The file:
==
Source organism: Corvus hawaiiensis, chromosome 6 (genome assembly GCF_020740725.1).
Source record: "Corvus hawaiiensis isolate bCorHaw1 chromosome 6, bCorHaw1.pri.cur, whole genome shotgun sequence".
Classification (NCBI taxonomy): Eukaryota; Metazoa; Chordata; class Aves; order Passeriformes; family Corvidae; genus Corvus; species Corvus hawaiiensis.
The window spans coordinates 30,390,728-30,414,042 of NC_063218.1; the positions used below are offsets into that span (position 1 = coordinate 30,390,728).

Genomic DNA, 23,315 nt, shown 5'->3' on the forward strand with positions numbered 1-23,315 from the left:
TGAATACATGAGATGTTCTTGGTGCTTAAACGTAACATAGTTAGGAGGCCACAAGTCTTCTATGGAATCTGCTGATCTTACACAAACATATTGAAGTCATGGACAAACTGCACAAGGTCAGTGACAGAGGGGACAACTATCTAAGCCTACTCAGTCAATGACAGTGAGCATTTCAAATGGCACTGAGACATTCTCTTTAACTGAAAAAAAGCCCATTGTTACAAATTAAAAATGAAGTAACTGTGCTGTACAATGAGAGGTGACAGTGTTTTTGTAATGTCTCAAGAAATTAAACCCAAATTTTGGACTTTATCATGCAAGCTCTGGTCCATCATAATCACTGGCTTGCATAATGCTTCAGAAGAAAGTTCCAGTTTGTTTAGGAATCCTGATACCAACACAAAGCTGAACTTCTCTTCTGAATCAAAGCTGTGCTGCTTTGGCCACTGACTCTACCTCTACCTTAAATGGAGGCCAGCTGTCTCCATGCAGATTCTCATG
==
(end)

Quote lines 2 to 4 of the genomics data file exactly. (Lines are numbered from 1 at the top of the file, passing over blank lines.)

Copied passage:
Source record: "Corvus hawaiiensis isolate bCorHaw1 chromosome 6, bCorHaw1.pri.cur, whole genome shotgun sequence".
Classification (NCBI taxonomy): Eukaryota; Metazoa; Chordata; class Aves; order Passeriformes; family Corvidae; genus Corvus; species Corvus hawaiiensis.
The window spans coordinates 30,390,728-30,414,042 of NC_063218.1; the positions used below are offsets into that span (position 1 = coordinate 30,390,728).